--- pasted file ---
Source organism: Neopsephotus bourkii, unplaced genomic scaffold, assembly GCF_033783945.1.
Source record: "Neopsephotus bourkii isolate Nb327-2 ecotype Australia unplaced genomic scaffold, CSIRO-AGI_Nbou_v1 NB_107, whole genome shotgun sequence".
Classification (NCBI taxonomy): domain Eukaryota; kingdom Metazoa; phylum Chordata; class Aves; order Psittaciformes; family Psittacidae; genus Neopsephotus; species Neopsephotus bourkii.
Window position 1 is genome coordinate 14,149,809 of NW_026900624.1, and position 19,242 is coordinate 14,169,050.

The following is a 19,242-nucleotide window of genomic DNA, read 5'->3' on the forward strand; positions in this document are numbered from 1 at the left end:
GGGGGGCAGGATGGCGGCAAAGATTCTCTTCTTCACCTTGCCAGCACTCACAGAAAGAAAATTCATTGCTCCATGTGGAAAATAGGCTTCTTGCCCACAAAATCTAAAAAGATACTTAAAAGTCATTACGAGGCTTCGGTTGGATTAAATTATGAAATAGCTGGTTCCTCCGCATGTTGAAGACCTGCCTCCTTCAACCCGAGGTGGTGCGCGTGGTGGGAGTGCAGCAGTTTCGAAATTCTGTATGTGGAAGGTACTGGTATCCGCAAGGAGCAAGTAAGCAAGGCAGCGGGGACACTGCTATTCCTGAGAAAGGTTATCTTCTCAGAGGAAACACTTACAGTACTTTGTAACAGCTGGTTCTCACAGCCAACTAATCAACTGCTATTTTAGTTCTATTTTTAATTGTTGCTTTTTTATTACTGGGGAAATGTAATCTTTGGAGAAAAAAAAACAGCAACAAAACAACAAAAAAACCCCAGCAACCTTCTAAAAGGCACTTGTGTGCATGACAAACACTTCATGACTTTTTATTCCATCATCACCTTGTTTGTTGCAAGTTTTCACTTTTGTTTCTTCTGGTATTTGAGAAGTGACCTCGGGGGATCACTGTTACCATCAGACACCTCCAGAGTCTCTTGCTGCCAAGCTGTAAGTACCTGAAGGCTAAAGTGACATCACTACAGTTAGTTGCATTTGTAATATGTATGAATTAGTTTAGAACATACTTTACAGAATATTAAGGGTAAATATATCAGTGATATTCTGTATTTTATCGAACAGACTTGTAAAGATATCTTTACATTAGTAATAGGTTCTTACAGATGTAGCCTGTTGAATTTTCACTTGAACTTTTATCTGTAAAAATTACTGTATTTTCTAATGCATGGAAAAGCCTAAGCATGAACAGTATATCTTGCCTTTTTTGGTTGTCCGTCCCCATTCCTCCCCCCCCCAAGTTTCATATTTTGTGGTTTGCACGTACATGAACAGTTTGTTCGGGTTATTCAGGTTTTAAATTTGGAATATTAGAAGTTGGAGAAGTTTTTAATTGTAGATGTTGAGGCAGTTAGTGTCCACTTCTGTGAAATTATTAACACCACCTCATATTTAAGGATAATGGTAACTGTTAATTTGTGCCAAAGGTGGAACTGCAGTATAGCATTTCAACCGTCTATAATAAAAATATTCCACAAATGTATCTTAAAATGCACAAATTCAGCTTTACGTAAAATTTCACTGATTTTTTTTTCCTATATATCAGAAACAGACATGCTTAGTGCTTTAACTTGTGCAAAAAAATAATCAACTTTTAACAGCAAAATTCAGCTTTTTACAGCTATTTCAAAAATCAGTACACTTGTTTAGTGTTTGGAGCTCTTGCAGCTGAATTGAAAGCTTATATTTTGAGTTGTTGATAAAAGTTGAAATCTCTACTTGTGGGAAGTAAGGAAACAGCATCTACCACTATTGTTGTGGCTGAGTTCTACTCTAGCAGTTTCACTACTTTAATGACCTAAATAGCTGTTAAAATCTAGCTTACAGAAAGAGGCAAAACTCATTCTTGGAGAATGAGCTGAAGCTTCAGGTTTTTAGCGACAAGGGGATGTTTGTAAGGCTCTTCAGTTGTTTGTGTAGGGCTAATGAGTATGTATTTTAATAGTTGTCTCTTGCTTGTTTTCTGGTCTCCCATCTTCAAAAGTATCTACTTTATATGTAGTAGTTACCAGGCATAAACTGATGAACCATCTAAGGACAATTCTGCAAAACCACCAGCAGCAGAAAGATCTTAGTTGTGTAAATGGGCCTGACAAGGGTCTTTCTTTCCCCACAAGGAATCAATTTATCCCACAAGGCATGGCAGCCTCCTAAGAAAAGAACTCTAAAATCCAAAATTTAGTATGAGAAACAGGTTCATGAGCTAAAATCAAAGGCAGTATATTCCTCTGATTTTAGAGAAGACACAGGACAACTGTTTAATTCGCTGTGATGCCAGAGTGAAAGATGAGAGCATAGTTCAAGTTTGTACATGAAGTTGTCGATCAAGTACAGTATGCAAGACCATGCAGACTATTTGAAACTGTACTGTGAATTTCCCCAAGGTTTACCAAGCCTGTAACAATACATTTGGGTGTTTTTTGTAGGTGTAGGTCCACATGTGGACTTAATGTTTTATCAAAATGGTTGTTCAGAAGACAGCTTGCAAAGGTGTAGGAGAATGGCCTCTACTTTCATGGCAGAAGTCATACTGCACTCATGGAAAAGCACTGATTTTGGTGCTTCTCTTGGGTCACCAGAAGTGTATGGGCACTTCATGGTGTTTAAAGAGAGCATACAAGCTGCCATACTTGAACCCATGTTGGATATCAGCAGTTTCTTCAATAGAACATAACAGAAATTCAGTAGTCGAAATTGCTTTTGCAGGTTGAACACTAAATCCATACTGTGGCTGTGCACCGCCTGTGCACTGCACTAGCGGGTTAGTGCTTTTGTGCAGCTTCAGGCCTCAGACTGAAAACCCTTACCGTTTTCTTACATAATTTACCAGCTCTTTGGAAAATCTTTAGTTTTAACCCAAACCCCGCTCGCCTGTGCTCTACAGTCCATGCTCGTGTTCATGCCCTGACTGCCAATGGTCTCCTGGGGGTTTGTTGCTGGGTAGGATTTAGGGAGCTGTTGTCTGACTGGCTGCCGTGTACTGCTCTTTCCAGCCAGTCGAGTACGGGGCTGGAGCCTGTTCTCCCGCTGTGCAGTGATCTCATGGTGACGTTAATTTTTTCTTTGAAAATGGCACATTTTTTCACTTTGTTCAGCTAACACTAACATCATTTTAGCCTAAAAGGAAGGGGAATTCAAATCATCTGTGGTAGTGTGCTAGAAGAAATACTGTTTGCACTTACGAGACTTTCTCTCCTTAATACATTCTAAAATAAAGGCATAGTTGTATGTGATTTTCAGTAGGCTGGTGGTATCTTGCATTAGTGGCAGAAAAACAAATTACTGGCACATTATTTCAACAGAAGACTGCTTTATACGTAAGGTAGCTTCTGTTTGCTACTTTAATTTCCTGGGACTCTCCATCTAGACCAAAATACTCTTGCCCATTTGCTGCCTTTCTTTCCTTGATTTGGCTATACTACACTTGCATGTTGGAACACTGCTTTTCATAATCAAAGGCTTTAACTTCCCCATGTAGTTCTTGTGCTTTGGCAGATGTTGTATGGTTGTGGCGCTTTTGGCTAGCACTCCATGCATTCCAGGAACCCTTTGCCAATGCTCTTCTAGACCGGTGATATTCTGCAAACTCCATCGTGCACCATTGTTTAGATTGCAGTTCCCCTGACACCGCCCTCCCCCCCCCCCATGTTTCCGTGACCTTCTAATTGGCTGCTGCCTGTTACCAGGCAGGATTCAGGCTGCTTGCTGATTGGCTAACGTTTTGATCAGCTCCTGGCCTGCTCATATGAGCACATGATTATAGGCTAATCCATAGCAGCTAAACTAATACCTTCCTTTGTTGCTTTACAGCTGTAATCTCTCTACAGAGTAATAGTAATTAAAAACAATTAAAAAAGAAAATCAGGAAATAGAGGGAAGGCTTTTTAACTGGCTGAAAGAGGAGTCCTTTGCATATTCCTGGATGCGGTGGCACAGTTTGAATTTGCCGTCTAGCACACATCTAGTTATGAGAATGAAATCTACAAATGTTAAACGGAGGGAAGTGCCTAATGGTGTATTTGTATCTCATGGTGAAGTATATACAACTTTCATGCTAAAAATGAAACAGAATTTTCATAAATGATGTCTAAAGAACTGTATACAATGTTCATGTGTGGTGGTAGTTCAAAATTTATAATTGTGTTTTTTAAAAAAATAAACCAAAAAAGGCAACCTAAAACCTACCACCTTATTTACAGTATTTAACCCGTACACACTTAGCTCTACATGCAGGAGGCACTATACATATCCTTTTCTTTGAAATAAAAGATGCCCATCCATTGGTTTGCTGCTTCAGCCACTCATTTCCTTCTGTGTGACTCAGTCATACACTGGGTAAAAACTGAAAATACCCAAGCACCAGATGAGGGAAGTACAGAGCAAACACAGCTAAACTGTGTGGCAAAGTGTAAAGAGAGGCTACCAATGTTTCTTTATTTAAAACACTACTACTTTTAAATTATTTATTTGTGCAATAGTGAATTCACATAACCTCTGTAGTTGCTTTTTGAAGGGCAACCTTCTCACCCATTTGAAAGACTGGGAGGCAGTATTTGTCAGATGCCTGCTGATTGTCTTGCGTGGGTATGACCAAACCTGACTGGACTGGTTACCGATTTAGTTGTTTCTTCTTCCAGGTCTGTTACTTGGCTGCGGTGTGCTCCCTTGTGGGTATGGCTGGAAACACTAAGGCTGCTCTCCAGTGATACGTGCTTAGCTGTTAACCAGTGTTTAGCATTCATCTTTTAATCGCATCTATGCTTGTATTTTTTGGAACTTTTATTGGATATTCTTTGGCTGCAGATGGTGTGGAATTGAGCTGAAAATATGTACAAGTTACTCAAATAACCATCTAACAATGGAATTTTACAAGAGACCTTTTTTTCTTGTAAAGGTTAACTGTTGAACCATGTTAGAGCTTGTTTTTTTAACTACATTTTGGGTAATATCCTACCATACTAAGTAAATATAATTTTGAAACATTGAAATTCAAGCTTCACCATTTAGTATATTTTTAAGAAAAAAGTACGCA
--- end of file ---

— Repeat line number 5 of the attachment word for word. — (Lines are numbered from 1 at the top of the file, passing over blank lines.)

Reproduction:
The following is a 19,242-nucleotide window of genomic DNA, read 5'->3' on the forward strand; positions in this document are numbered from 1 at the left end: